Art as a catalyst for cultural connections
In this issueEngage - Volume 3, Issue 1 Winter 2012
Art and creativity can be a powerful tool to bring people together and help them to learn from one another. This concept is something that the MacKenzie Art Gallery (MAG) in Regina has recognized and has been working with for several years. Each year, the MAG leads a program that has been very successful in bridging First Nations, Francophone and newcomer students. Up to this point, the project has involved students from Kahkewistahaw First Nation, École Monseigneur de Laval (a French language school) and ten other community schools.
"It is such a positive program," says Wendy Winter, gallery educator, MAG. "It's so rewarding to watch the students get to know each other and really open up." She adds, "By the second or third visit to the gallery, it's often as if they come without any inhibitions at all and they are really able to have fun."
Students involved in the program have the opportunity to come together at the MAG to tour exhibitions with gallery facilitators and engage in discussion and interactive, collaborative art projects. Workshop leaders are brought on board to work with students to instruct them in many different mediums including creative graffiti, photo transfers and sculpture among other things. The groups of students meet several times a year.
Field trips have often been a component of the program with students travelling from École Monseigneur de Laval to Kahkewistahaw First Nation. For some students, either visiting a First Nation or meeting a Francophone person is a first, and a great opportunity for learning.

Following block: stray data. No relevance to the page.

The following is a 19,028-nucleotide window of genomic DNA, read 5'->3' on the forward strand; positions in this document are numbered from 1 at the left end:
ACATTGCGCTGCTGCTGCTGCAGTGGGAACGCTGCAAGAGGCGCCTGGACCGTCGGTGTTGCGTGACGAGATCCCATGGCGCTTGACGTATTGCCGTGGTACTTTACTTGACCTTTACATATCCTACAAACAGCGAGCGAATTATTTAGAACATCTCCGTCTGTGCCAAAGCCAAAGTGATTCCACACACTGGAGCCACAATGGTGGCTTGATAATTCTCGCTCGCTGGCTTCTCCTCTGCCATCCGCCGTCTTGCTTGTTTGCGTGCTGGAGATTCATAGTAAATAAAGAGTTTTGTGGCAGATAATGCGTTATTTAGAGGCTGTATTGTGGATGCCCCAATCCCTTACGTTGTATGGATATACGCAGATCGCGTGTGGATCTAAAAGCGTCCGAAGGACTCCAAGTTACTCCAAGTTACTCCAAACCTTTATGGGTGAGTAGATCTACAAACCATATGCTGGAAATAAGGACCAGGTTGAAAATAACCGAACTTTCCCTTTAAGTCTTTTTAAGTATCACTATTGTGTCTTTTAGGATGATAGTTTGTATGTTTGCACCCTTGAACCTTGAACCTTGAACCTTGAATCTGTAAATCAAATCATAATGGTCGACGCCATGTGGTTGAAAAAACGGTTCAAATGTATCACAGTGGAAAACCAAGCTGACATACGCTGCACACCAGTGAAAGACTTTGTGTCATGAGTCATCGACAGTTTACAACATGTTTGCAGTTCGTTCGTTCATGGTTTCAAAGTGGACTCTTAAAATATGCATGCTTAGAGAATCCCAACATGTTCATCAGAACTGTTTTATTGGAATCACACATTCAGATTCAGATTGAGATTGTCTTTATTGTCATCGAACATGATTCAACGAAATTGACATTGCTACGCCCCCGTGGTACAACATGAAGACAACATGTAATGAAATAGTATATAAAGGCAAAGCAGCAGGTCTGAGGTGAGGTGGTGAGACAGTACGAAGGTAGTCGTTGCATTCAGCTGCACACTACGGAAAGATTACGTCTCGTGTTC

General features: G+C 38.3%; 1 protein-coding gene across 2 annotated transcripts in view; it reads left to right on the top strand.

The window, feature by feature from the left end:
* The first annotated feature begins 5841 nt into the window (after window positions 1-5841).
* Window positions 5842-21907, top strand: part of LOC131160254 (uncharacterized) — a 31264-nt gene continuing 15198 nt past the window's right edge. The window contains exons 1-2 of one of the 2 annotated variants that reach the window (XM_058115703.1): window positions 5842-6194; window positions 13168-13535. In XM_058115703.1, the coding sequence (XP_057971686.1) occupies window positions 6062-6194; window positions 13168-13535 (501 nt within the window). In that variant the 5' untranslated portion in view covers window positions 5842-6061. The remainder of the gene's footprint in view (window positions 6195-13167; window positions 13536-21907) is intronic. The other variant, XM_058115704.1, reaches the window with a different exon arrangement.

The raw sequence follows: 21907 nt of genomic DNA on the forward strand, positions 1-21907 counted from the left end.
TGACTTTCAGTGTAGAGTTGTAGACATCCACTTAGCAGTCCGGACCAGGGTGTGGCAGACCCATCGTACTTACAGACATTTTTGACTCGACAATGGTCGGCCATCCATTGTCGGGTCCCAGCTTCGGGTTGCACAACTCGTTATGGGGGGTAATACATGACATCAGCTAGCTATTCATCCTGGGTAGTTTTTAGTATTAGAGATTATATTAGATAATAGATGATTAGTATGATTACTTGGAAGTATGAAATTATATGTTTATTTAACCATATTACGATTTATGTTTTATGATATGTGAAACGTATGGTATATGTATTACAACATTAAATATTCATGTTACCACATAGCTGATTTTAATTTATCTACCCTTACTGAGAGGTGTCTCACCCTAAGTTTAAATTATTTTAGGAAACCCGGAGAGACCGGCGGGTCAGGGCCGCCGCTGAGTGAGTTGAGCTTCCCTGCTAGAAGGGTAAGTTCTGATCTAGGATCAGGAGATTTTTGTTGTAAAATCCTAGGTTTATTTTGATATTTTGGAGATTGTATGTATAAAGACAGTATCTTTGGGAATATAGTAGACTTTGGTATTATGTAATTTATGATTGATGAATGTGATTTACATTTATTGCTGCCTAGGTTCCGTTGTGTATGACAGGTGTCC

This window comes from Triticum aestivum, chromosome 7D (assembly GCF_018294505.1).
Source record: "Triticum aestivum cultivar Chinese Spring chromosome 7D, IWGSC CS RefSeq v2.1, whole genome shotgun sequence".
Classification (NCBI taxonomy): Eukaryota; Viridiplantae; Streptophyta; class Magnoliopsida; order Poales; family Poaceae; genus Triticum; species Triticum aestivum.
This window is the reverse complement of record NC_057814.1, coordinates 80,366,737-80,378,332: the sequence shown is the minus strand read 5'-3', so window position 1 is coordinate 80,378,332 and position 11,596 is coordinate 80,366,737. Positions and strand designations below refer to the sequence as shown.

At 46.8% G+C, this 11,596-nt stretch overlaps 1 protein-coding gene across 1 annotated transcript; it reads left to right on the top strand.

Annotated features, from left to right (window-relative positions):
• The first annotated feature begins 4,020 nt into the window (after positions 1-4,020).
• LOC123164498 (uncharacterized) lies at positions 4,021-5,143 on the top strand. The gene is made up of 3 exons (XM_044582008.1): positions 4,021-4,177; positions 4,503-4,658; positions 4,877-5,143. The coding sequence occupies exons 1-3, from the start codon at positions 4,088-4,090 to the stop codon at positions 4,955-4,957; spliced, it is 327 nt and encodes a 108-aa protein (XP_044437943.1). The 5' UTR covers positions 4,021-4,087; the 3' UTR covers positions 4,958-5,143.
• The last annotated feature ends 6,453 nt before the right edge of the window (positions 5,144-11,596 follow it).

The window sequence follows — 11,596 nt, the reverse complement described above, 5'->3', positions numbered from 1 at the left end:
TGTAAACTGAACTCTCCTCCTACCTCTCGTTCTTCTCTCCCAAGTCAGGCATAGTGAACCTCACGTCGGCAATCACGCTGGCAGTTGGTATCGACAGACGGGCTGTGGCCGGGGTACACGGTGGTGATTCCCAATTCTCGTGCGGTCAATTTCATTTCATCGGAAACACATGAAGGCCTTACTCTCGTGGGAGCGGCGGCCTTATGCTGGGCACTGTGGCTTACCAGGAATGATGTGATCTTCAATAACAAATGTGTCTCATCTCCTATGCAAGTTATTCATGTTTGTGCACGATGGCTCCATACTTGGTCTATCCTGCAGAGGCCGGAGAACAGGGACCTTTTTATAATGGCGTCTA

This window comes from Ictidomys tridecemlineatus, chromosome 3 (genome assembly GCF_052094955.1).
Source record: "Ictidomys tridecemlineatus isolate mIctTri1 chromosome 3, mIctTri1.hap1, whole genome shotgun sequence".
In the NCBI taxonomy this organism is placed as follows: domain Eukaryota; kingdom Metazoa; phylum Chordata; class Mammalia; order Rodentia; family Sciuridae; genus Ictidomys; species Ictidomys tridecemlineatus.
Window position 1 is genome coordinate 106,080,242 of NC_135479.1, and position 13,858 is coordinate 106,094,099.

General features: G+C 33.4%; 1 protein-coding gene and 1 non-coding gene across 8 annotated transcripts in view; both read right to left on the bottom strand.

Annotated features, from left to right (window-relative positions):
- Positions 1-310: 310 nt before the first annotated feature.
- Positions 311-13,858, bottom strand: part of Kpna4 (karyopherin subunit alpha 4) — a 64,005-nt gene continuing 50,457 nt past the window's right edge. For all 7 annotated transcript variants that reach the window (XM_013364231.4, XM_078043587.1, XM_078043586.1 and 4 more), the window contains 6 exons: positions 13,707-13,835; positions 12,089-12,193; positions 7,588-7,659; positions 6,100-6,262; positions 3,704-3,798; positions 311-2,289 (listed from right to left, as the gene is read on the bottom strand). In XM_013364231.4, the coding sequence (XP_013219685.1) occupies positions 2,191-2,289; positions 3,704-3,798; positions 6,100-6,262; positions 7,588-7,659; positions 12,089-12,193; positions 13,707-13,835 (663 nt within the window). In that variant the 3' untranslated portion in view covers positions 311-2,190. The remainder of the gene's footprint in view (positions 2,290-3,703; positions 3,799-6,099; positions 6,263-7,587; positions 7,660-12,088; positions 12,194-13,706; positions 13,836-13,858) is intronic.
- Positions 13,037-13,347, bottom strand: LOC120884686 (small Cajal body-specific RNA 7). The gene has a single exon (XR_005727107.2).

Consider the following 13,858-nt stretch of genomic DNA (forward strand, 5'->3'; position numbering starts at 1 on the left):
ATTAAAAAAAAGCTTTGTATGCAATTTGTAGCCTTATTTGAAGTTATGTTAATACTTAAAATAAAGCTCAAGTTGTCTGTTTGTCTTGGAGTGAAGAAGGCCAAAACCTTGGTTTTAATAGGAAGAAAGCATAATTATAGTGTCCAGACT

"The project helps to bring Aboriginal cultures into schools that may not know a lot about them in a very personal and positive way," says Winter. Students from Kahkewistahaw also have the opportunity to learn about Francophone culture. Winter notes, "It’s about encouraging the students to interact and connect with someone they might not ordinarily have a chance to meet in their everyday school life."
A couple of years ago, Winter began to notice a changing demographic at Laval. "There were a growing number of newcomers whose first language was French. The MAG saw this as another opportunity to bring together multiple cultures in a learning environment. With the addition of a newcomer perspective to the program, the MAG was able to extend its ideas of collaborative learning even further. "It is sometimes easy for newcomers to pick up on and adopt negative stereotypes of Aboriginal people that are unfortunately so prevalent in our society," says Winter. "We hope that through our program, we can play a part in eliminating these misconceptions.”
The culmination, of all of the hard work by students and workshop instructors, is an exhibition of all of the collaborative artwork produced throughout the duration of the program MAG. All of the participants are invited to come together once more for an exhibition reception to celebrate their efforts, connections made and the amazing art that was created along the way. "It is a great opportunity to have a part of the program that is open to the public," says Winter. "When people come into the gallery and see the exhibition, it is an opportunity to see the changes that are happening in our communities from the perspectives of youth from many different backgrounds."